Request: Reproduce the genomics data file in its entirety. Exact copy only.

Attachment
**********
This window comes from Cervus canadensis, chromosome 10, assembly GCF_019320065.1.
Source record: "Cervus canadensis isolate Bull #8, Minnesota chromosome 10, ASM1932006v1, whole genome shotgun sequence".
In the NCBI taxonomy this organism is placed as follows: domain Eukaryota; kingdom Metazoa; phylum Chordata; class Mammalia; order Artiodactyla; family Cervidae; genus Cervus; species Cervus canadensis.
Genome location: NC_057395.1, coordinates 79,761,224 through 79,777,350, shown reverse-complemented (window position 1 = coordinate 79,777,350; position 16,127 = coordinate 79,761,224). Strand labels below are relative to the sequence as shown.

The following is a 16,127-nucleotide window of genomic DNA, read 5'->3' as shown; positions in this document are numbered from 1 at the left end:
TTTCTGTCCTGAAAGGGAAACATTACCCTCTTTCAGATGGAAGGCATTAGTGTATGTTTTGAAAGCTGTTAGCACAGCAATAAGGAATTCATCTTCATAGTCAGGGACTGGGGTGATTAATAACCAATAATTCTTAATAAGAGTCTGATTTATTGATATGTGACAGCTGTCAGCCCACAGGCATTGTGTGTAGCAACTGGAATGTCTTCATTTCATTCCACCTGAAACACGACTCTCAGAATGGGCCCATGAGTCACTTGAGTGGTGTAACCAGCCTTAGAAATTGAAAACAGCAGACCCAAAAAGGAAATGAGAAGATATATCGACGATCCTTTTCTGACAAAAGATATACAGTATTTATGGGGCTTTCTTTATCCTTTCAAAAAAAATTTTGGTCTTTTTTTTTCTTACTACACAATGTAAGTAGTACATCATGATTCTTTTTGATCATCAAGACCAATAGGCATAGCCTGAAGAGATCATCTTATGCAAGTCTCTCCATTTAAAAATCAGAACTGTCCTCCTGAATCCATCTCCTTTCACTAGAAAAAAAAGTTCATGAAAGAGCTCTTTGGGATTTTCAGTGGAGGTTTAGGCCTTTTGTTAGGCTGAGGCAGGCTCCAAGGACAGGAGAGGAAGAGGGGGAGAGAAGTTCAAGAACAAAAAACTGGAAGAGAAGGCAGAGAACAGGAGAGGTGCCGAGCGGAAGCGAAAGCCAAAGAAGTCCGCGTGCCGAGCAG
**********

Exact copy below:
This window comes from Cervus canadensis, chromosome 10, assembly GCF_019320065.1.
Source record: "Cervus canadensis isolate Bull #8, Minnesota chromosome 10, ASM1932006v1, whole genome shotgun sequence".
In the NCBI taxonomy this organism is placed as follows: domain Eukaryota; kingdom Metazoa; phylum Chordata; class Mammalia; order Artiodactyla; family Cervidae; genus Cervus; species Cervus canadensis.
Genome location: NC_057395.1, coordinates 79,761,224 through 79,777,350, shown reverse-complemented (window position 1 = coordinate 79,777,350; position 16,127 = coordinate 79,761,224). Strand labels below are relative to the sequence as shown.

The following is a 16,127-nucleotide window of genomic DNA, read 5'->3' as shown; positions in this document are numbered from 1 at the left end:
TTTCTGTCCTGAAAGGGAAACATTACCCTCTTTCAGATGGAAGGCATTAGTGTATGTTTTGAAAGCTGTTAGCACAGCAATAAGGAATTCATCTTCATAGTCAGGGACTGGGGTGATTAATAACCAATAATTCTTAATAAGAGTCTGATTTATTGATATGTGACAGCTGTCAGCCCACAGGCATTGTGTGTAGCAACTGGAATGTCTTCATTTCATTCCACCTGAAACACGACTCTCAGAATGGGCCCATGAGTCACTTGAGTGGTGTAACCAGCCTTAGAAATTGAAAACAGCAGACCCAAAAAGGAAATGAGAAGATATATCGACGATCCTTTTCTGACAAAAGATATACAGTATTTATGGGGCTTTCTTTATCCTTTCAAAAAAAATTTTGGTCTTTTTTTTTCTTACTACACAATGTAAGTAGTACATCATGATTCTTTTTGATCATCAAGACCAATAGGCATAGCCTGAAGAGATCATCTTATGCAAGTCTCTCCATTTAAAAATCAGAACTGTCCTCCTGAATCCATCTCCTTTCACTAGAAAAAAAAGTTCATGAAAGAGCTCTTTGGGATTTTCAGTGGAGGTTTAGGCCTTTTGTTAGGCTGAGGCAGGCTCCAAGGACAGGAGAGGAAGAGGGGGAGAGAAGTTCAAGAACAAAAAACTGGAAGAGAAGGCAGAGAACAGGAGAGGTGCCGAGCGGAAGCGAAAGCCAAAGAAGTCCGCGTGCCGAGCAG